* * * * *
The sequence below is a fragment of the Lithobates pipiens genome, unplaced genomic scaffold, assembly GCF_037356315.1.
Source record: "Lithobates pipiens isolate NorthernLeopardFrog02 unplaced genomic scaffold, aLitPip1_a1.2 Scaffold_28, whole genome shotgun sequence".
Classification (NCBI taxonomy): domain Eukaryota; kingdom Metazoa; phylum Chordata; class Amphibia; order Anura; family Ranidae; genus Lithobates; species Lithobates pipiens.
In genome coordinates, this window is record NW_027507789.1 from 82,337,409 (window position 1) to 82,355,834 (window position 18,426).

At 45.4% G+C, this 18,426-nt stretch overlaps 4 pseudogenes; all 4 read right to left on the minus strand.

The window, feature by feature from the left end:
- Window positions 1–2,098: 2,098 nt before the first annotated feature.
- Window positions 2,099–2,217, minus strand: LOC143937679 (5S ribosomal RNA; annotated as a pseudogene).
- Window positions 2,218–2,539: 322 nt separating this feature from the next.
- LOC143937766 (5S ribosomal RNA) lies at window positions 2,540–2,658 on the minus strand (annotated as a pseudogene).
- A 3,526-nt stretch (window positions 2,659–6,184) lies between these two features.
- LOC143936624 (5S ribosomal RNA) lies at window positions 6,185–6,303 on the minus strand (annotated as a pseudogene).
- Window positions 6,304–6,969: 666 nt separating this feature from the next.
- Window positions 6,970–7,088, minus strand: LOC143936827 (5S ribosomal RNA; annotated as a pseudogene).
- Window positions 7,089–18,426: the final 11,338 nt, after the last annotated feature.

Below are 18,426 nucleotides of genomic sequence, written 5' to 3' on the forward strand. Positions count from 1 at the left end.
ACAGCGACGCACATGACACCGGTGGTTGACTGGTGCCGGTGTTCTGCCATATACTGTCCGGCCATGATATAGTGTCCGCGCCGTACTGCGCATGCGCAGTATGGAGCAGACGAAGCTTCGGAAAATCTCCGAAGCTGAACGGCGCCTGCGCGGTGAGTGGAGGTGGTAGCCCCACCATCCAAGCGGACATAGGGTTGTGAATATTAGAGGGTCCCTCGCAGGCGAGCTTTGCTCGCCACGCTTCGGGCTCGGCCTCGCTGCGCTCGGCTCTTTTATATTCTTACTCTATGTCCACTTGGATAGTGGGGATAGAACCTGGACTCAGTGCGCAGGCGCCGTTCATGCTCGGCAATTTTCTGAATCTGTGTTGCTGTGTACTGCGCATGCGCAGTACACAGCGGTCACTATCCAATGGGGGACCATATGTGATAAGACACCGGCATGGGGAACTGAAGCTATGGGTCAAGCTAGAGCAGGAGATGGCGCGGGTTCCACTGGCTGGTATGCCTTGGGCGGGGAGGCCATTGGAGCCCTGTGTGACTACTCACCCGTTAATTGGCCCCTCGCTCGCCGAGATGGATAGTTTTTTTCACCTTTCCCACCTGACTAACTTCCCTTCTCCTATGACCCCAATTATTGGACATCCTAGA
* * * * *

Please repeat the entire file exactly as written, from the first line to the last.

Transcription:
The sequence below is a fragment of the Lithobates pipiens genome, unplaced genomic scaffold, assembly GCF_037356315.1.
Source record: "Lithobates pipiens isolate NorthernLeopardFrog02 unplaced genomic scaffold, aLitPip1_a1.2 Scaffold_28, whole genome shotgun sequence".
Classification (NCBI taxonomy): domain Eukaryota; kingdom Metazoa; phylum Chordata; class Amphibia; order Anura; family Ranidae; genus Lithobates; species Lithobates pipiens.
In genome coordinates, this window is record NW_027507789.1 from 82,337,409 (window position 1) to 82,355,834 (window position 18,426).

At 45.4% G+C, this 18,426-nt stretch overlaps 4 pseudogenes; all 4 read right to left on the minus strand.

The window, feature by feature from the left end:
- Window positions 1–2,098: 2,098 nt before the first annotated feature.
- Window positions 2,099–2,217, minus strand: LOC143937679 (5S ribosomal RNA; annotated as a pseudogene).
- Window positions 2,218–2,539: 322 nt separating this feature from the next.
- LOC143937766 (5S ribosomal RNA) lies at window positions 2,540–2,658 on the minus strand (annotated as a pseudogene).
- A 3,526-nt stretch (window positions 2,659–6,184) lies between these two features.
- LOC143936624 (5S ribosomal RNA) lies at window positions 6,185–6,303 on the minus strand (annotated as a pseudogene).
- Window positions 6,304–6,969: 666 nt separating this feature from the next.
- Window positions 6,970–7,088, minus strand: LOC143936827 (5S ribosomal RNA; annotated as a pseudogene).
- Window positions 7,089–18,426: the final 11,338 nt, after the last annotated feature.

Below are 18,426 nucleotides of genomic sequence, written 5' to 3' on the forward strand. Positions count from 1 at the left end.
ACAGCGACGCACATGACACCGGTGGTTGACTGGTGCCGGTGTTCTGCCATATACTGTCCGGCCATGATATAGTGTCCGCGCCGTACTGCGCATGCGCAGTATGGAGCAGACGAAGCTTCGGAAAATCTCCGAAGCTGAACGGCGCCTGCGCGGTGAGTGGAGGTGGTAGCCCCACCATCCAAGCGGACATAGGGTTGTGAATATTAGAGGGTCCCTCGCAGGCGAGCTTTGCTCGCCACGCTTCGGGCTCGGCCTCGCTGCGCTCGGCTCTTTTATATTCTTACTCTATGTCCACTTGGATAGTGGGGATAGAACCTGGACTCAGTGCGCAGGCGCCGTTCATGCTCGGCAATTTTCTGAATCTGTGTTGCTGTGTACTGCGCATGCGCAGTACACAGCGGTCACTATCCAATGGGGGACCATATGTGATAAGACACCGGCATGGGGAACTGAAGCTATGGGTCAAGCTAGAGCAGGAGATGGCGCGGGTTCCACTGGCTGGTATGCCTTGGGCGGGGAGGCCATTGGAGCCCTGTGTGACTACTCACCCGTTAATTGGCCCCTCGCTCGCCGAGATGGATAGTTTTTTTCACCTTTCCCACCTGACTAACTTCCCTTCTCCTATGACCCCAATTATTGGACATCCTAGA